It’s time to examine the belief, held by many in Craft beer, that all opinions are valid.
The rather comforting philosophy that all opinions are equal can be applied to a variety of topics in Craft beer, and we will consider a couple in due course. But first, it is of benefit to examine the political and ideological landscape that has encouraged this slippery slope of thought.
North American (and to a degree Western) society in recent years has moved to address many of its errors and faults. We’ve seen progress in equal rights and giving more of a voice to minorities and the underprivileged. Any rational person can see that these are positive contributions to society, yet at the same time these movements have led to an unforeseen consequence.
The desire to have others be heard has led to the sometimes mistaken belief that all opinions are equally valid. While this belief system is thought by many to be inclusive, it is a flawed position to take. It is true that all people are deserving of equal rights, but their thoughts, ideas and opinions are not equally valid and critical thinking should back this up.
All opinions are not equal. Some are a very great deal more robust, sophisticated and well supported in logic and argument than others. Douglas Adams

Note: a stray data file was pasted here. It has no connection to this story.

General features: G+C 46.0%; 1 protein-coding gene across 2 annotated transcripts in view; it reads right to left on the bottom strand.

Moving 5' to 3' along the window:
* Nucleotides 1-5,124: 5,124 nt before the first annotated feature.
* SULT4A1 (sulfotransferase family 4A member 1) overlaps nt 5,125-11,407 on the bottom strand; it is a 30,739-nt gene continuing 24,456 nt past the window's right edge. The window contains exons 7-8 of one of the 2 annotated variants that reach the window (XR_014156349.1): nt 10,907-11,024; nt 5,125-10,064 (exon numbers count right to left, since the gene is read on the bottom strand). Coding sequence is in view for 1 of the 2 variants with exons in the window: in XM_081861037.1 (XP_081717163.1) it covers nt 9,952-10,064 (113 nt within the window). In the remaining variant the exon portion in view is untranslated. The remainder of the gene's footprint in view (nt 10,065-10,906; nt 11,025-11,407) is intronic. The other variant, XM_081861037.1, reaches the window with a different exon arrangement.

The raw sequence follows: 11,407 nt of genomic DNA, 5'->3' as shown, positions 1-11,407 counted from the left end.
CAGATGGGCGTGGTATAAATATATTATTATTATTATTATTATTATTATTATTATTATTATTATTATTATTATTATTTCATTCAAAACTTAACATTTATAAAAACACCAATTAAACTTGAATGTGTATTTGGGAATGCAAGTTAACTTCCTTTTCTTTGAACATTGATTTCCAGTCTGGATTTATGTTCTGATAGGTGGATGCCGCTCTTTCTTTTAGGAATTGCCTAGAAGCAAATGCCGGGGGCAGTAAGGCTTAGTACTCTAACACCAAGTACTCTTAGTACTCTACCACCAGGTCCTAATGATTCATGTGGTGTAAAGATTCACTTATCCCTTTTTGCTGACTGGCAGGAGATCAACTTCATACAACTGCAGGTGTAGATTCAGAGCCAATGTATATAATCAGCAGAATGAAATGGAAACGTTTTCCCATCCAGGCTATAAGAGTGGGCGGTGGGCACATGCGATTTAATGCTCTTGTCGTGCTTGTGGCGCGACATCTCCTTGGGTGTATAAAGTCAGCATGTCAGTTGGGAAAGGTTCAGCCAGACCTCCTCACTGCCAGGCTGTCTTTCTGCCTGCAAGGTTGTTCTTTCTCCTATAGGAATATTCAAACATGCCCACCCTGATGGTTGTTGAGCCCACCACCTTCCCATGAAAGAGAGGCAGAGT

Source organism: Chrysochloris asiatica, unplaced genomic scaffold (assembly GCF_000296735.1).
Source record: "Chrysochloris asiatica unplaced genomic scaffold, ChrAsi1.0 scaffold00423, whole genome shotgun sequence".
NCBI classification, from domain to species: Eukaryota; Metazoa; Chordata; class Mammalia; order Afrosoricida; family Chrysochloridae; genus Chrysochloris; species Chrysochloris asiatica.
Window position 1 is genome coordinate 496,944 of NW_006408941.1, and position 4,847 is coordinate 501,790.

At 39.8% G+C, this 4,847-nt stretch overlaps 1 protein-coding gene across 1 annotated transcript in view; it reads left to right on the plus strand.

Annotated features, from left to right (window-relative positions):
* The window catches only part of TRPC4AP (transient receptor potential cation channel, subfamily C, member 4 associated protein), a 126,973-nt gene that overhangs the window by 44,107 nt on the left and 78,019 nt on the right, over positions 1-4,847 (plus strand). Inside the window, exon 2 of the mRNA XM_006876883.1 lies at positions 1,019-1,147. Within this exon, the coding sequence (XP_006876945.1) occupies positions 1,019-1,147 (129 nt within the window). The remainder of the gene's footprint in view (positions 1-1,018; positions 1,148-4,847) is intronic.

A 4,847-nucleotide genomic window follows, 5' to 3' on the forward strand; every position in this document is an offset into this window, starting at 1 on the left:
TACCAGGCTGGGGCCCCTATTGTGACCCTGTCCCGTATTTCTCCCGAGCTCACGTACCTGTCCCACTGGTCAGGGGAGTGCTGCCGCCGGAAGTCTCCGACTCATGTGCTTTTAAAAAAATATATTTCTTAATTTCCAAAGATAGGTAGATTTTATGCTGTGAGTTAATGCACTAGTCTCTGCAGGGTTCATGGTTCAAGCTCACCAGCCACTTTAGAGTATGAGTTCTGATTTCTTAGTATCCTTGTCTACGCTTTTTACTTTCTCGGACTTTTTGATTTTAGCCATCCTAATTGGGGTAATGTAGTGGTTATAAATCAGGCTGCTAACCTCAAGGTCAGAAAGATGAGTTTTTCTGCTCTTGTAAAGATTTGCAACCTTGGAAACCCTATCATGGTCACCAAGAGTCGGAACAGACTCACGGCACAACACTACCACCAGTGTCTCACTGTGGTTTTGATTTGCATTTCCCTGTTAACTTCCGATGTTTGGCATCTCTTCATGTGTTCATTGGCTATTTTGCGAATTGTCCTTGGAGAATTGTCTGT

Before looking at a couple of Craft beer examples of this, we should point out that significant expert research has been done on the topic of cognitive bias and its effects. While this research is hard for many to take, the take away that we get from looking at a few sources is that not all opinions are valid, not all people recognize this, and furthermore people often greatly over-estimate their competence when they are underqualified.
The Dunning-Kruger Effect essentially says that those that lack significant knowledge in an area falsely believe that their ability and understanding is equal to others. For those that would cry that this is some form of elitism please consider that there is an opposite (perhaps a parallel if you will) sort of bias as well, known as the Curse of Knowledge. It states that those of advanced knowledge often find it difficult to consider issues from the perspective(and by extension opinion) of those with less knowledge.
With this brief explanation in mind, we can look at some examples in Craft beer.
At a beer tasting that someone I know was at, a trained beer judge (the knowledgeable “expert”) was asked to sample a particular beer and provide feedback to some novice Craft beer fans. The experienced and educated taster quickly responded that the beer in question was oxidized and that the taste of this flaw was rather substantial. The two less experienced tasters were then quick to demonstrate two principles discussed here when they argued that the “expert” was wrong in his analysis and that they both rather enjoyed the beer. Lest we assume that perhaps the beer judge was wrong, as others joined the tasting some more experienced tasters echoed his evaluation.